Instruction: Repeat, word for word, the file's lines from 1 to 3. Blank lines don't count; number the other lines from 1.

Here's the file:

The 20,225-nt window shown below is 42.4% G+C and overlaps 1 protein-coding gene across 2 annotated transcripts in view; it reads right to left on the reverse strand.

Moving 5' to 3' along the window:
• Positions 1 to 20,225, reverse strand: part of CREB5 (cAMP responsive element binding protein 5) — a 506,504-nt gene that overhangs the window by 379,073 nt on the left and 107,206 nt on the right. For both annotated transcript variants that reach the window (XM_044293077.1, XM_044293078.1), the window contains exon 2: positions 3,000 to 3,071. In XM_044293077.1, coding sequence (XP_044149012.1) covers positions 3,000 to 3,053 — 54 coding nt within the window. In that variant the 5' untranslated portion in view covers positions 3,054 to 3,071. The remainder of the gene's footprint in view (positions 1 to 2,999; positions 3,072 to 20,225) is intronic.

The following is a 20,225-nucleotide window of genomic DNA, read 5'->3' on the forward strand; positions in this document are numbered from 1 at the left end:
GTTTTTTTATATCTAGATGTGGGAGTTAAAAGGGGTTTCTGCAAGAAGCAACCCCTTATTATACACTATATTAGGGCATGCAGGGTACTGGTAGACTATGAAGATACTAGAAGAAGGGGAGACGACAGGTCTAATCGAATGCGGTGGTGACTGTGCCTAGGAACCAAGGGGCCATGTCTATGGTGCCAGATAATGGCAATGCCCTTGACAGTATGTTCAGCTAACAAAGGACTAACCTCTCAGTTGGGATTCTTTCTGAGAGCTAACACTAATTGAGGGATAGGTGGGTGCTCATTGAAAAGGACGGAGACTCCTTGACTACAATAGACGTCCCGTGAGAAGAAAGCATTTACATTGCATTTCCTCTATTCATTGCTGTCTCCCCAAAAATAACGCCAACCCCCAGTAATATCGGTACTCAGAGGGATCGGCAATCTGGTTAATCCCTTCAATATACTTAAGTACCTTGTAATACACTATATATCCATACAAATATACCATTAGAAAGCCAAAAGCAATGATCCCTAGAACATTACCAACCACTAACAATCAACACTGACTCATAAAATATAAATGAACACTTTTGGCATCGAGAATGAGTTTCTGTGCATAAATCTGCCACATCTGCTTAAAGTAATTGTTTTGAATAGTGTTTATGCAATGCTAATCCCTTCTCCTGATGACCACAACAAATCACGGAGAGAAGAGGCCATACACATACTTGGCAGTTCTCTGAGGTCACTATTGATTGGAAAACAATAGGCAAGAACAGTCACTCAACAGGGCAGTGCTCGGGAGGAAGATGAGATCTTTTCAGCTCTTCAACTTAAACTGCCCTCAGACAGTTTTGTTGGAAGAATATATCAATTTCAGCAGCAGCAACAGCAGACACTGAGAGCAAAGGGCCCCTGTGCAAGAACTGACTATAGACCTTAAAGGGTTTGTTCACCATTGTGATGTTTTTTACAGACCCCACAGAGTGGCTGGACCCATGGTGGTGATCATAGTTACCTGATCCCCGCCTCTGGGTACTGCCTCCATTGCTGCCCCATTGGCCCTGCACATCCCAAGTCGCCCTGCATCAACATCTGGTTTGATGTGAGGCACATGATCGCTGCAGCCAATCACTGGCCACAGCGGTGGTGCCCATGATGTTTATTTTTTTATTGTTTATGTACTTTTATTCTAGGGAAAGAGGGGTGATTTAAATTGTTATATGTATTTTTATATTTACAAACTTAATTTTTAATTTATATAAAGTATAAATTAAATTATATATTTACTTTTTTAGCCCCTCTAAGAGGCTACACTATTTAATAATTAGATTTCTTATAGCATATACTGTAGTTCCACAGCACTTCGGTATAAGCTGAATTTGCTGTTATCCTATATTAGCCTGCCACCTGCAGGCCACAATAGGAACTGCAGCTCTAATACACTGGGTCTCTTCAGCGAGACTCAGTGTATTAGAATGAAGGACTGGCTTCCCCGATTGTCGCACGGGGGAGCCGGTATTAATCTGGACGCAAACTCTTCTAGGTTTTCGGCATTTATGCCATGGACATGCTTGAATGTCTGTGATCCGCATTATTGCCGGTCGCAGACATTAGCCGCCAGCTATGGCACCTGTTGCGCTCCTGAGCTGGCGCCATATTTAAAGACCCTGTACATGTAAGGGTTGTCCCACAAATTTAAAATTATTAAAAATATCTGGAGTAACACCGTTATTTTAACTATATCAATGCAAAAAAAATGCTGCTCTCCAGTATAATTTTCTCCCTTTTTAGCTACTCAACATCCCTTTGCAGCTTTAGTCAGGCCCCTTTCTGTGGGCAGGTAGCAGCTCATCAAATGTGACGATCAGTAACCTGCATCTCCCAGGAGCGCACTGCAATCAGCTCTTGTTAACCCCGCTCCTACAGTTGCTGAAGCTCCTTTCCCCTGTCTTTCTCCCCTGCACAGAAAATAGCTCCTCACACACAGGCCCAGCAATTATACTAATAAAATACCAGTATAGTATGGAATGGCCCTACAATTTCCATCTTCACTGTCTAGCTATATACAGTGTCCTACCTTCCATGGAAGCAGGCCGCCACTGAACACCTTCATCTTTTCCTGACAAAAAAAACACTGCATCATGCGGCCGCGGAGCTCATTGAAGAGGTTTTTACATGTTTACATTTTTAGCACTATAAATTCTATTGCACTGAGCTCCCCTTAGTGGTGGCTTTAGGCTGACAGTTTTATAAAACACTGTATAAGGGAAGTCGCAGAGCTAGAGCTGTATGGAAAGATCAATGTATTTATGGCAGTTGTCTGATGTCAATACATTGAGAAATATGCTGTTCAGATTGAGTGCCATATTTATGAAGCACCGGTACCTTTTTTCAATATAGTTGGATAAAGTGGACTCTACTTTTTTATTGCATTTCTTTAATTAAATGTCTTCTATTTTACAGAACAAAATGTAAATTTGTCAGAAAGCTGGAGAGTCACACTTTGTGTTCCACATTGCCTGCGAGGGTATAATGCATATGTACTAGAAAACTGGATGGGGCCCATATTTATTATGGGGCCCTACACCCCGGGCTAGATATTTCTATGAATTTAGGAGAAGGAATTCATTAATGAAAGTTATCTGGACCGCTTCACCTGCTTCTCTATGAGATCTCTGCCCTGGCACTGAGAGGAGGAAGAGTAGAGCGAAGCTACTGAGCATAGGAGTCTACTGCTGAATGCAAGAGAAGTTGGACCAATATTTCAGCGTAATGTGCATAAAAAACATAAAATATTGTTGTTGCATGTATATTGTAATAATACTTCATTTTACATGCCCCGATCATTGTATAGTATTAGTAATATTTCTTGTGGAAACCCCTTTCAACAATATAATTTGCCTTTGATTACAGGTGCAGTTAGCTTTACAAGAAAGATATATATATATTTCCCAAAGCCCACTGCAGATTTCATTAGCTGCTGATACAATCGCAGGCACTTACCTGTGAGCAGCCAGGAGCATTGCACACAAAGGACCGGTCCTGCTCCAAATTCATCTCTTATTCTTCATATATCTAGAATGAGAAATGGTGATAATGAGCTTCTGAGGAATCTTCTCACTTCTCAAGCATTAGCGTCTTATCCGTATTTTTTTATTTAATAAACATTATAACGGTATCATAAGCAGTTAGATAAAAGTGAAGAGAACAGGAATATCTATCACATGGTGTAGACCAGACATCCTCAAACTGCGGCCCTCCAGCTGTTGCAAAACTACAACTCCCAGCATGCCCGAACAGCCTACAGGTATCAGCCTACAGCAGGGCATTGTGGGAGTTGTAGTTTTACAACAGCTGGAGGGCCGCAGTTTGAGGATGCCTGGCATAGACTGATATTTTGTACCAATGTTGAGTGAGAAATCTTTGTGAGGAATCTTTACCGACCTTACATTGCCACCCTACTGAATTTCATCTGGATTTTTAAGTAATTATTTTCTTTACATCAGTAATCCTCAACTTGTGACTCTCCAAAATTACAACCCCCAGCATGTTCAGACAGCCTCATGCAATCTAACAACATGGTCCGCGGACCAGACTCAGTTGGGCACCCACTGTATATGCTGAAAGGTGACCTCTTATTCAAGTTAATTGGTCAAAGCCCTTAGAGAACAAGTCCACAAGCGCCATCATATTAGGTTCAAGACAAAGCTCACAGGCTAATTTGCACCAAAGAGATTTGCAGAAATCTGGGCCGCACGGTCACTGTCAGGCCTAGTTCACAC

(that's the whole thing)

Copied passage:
The 20,225-nt window shown below is 42.4% G+C and overlaps 1 protein-coding gene across 2 annotated transcripts in view; it reads right to left on the reverse strand.

Moving 5' to 3' along the window:
• Positions 1 to 20,225, reverse strand: part of CREB5 (cAMP responsive element binding protein 5) — a 506,504-nt gene that overhangs the window by 379,073 nt on the left and 107,206 nt on the right. For both annotated transcript variants that reach the window (XM_044293077.1, XM_044293078.1), the window contains exon 2: positions 3,000 to 3,071. In XM_044293077.1, coding sequence (XP_044149012.1) covers positions 3,000 to 3,053 — 54 coding nt within the window. In that variant the 5' untranslated portion in view covers positions 3,054 to 3,071. The remainder of the gene's footprint in view (positions 1 to 2,999; positions 3,072 to 20,225) is intronic.